Yesterday I wrote a lengthy post of our time in Nassau. Today I find myself thinking of how we got there. I keep finding the beginning of this story fascinating because so many things in life seem rather arbitrary. Don’t read that as “random” but “arbitrary”. Yes, I try to be live my life led by the Holy Spirit but not being a subscriber of the “every moment of your life is foreordained because it has a reason so just set the soul on Christ-control so God can be sovereign and glorified”, I find myself reflecting on the roads taken and untaken.
In some ways, this story begins at Youth Specialties’ National Youth Workers Conference (NYWC). Most years, I attend this and among the great speakers and seminars found at this event is the Exhibition Hall. There was a time when I didn’t appreciate it because I found too many lame booths and I’m snobby to that sort of thing (but don’t be upset with me, it’s how the good Lord ordained it). Maybe I matured a little, maybe the booths got better but all I know is that this place became an excellent place to find mission trip organizations and so for the last few years I found our trip there. That’s not to say that they were all good organizations (I believe one is being run by the devil disguised as southern baptists) but you leave a time and place like that with better insight than clicking through sites and reading through brochures. Among the speakers, seminars, music and their new format, you should add this reason and go. If it weren’t for our new baby coming this fall, I’d be there.
This past November at YS Pittsburgh (the best one I’d been to by the way), I met one of the founders of Next Step Ministries – Nick Cocalis. He said they were a new ministry, born out of their youth ministry that now had 4 sites, the newest was their greatest need – Nassau. I told him that it was going to be tough for me to fundraise for the Bahamas as I already have a few church-goers that are suspicious of my “glamorous lifestyle”. He continued by explaining it was an AIDS Camp that had been neglected for years and they needed a lot of help. We talked more and I walked away thinking something like, “Wouldn’t it be great if we did something like that?”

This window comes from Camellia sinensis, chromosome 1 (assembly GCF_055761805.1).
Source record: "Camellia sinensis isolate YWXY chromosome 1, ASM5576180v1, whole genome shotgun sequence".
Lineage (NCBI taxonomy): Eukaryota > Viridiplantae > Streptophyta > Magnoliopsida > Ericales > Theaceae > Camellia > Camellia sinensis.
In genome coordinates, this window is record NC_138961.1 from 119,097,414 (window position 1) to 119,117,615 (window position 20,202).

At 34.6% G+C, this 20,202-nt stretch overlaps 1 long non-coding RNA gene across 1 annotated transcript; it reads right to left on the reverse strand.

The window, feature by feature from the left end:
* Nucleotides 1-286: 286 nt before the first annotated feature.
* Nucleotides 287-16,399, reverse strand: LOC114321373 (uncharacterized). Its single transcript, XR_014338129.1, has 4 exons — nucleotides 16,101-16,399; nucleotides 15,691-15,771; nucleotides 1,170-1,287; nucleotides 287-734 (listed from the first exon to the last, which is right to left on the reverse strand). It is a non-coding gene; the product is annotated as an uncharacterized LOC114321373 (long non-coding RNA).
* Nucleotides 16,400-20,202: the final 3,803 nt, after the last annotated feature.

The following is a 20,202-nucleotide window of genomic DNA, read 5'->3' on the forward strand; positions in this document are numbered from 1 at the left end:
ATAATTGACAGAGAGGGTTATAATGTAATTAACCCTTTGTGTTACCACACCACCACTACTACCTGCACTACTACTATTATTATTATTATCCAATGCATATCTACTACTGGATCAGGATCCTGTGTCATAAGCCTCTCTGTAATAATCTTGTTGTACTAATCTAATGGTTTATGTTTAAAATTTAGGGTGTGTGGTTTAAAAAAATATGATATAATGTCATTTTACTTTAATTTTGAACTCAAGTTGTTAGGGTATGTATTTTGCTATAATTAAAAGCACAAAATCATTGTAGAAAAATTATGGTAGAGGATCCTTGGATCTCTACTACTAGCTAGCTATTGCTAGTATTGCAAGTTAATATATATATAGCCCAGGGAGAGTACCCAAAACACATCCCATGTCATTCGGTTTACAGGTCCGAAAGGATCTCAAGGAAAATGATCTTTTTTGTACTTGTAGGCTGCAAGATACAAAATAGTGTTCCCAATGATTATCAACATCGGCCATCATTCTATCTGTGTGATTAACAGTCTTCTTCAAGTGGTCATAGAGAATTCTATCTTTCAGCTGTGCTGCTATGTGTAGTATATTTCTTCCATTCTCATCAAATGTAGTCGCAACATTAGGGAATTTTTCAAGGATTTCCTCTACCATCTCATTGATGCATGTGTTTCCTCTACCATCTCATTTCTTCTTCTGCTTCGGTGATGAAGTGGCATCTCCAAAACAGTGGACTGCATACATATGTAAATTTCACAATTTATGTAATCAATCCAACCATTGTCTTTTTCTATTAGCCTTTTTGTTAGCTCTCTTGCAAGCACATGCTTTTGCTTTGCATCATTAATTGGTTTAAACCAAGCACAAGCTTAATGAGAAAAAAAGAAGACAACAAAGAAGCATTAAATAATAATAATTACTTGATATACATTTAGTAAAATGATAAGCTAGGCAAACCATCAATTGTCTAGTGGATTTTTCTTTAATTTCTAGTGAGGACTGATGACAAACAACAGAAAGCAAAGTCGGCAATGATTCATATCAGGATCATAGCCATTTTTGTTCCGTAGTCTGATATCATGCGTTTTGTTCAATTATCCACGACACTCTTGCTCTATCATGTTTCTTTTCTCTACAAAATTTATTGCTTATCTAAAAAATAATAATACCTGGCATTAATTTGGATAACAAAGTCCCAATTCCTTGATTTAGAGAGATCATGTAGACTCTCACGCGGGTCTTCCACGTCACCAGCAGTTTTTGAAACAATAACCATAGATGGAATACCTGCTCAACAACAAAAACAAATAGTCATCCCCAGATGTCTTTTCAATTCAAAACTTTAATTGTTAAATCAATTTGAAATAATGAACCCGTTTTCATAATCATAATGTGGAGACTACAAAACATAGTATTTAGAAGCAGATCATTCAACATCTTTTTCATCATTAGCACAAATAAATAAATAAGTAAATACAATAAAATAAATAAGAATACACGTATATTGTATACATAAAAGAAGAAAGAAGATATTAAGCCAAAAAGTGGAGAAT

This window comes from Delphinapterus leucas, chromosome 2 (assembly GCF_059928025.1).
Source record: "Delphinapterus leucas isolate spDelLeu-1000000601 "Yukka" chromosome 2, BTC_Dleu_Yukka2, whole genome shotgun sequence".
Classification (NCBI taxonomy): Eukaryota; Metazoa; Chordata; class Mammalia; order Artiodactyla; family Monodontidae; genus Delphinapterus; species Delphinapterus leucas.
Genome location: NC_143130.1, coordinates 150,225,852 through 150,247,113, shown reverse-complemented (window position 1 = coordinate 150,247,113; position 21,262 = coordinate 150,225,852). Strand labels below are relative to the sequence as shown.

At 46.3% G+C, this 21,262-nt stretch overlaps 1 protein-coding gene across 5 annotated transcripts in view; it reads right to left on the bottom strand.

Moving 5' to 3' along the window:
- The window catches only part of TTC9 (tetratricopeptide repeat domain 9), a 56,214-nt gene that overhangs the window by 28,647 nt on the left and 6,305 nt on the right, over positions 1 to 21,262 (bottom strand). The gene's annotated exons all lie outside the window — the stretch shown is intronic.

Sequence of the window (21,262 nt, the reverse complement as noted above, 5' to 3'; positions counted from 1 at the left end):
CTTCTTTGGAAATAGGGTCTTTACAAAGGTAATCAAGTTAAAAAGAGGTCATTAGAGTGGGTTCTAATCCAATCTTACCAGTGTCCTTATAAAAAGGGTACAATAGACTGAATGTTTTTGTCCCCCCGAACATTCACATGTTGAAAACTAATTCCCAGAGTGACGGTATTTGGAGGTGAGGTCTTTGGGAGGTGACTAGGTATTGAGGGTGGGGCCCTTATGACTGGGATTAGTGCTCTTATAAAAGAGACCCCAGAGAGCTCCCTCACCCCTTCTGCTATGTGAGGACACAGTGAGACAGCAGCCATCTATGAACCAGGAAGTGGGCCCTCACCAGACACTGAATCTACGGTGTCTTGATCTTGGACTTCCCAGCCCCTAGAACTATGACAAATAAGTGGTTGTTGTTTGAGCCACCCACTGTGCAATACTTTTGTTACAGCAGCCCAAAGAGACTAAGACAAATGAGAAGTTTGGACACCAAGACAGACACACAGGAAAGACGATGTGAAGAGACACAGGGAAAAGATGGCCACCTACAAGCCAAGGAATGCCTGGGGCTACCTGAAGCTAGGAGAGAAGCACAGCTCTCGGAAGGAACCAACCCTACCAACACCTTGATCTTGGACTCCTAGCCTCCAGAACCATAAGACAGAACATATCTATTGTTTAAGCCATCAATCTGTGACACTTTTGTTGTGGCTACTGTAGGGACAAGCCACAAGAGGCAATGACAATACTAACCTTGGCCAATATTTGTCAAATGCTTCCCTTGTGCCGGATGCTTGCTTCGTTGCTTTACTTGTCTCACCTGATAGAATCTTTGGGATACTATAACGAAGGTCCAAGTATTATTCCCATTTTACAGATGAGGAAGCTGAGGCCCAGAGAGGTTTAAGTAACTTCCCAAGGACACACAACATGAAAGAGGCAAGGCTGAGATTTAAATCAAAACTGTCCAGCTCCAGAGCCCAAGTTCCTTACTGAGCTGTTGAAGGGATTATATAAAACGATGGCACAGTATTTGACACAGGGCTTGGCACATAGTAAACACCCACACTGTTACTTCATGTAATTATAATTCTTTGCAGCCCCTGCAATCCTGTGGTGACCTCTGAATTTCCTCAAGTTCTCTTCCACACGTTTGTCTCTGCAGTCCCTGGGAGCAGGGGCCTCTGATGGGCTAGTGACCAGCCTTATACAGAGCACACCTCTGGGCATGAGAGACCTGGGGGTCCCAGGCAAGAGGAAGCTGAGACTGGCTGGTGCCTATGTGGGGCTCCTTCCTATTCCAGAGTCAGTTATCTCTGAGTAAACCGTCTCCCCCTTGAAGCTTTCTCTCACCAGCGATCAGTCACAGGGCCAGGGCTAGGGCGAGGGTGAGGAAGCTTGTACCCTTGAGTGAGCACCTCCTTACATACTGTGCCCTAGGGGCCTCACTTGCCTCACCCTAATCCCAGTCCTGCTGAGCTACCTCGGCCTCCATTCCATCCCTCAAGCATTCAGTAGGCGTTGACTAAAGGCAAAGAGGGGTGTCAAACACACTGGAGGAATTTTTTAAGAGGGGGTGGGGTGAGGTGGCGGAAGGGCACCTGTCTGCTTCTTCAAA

After returning home, I remember sitting in my office filing some of the brochures and creating a “Top-5”. There are many solid missions organizations, numerous excellent causes, and I believe that God is at work in most of them. But for me, the AIDS pandemic kept me focused on Next Step. It seemed to me that whenever we talk about AIDS, we think about Africa, and whenever we talk about places like the Bahamas, we talk about vacation. So to put it crudely, you are even less fortunate to get HIV/AIDS in the Caribbean then you are in Africa.
There are statistics that reveal there are about 22 million people who suffer from HIV in Africa while there are approximately 250 thousand that have the HIV virus in the Caribbean area. It seemed clear that we weren’t going to Africa this year and slowly and slowly, the Next Step AIDS Camp opportunity seemed clearer. More confirming to me was how underwhelming that statistic seemed. Meaning most would feel that statistic is not impressive enough in a tragic sort of way because the number isn’t bigenough. But even if it wasn’t, to me it was another group of people that represented the “least of these”. But here’s the other thing, the number proportionately is huge! The Caribbean is the second-most affected region in the world while sub-Sahara Africa is the first.
Here’s the perspective that made sense to me. I live in Bergen County, NJ which has a population of about 90,000 people which is about 3 times the population of the Bahamas. My county reports about 3000 HIV cases (in 2007) while the Bahamas reports a little over 6000 cases. So the Bahamas has a third of my county’s population but twice as many cases.
To be honest, I didn’t have any cut-off numbers as l mentioned some of this is arbitrary and stats are not always the best way to determine the legitimacy of a cause. What they did for us was provide context and perspective. Further it was helpful for me to those that speak in the language of stats and figures. Anyway, this is part of what I shared with those around me and then to our sr. high group and eventually to the church. Most people got it, supported it, and loved it. Today, I find myself so grateful to how this all came to be.
If you are interested, you can get started here at Next Step’s intro page for the All Saints AIDS Camp.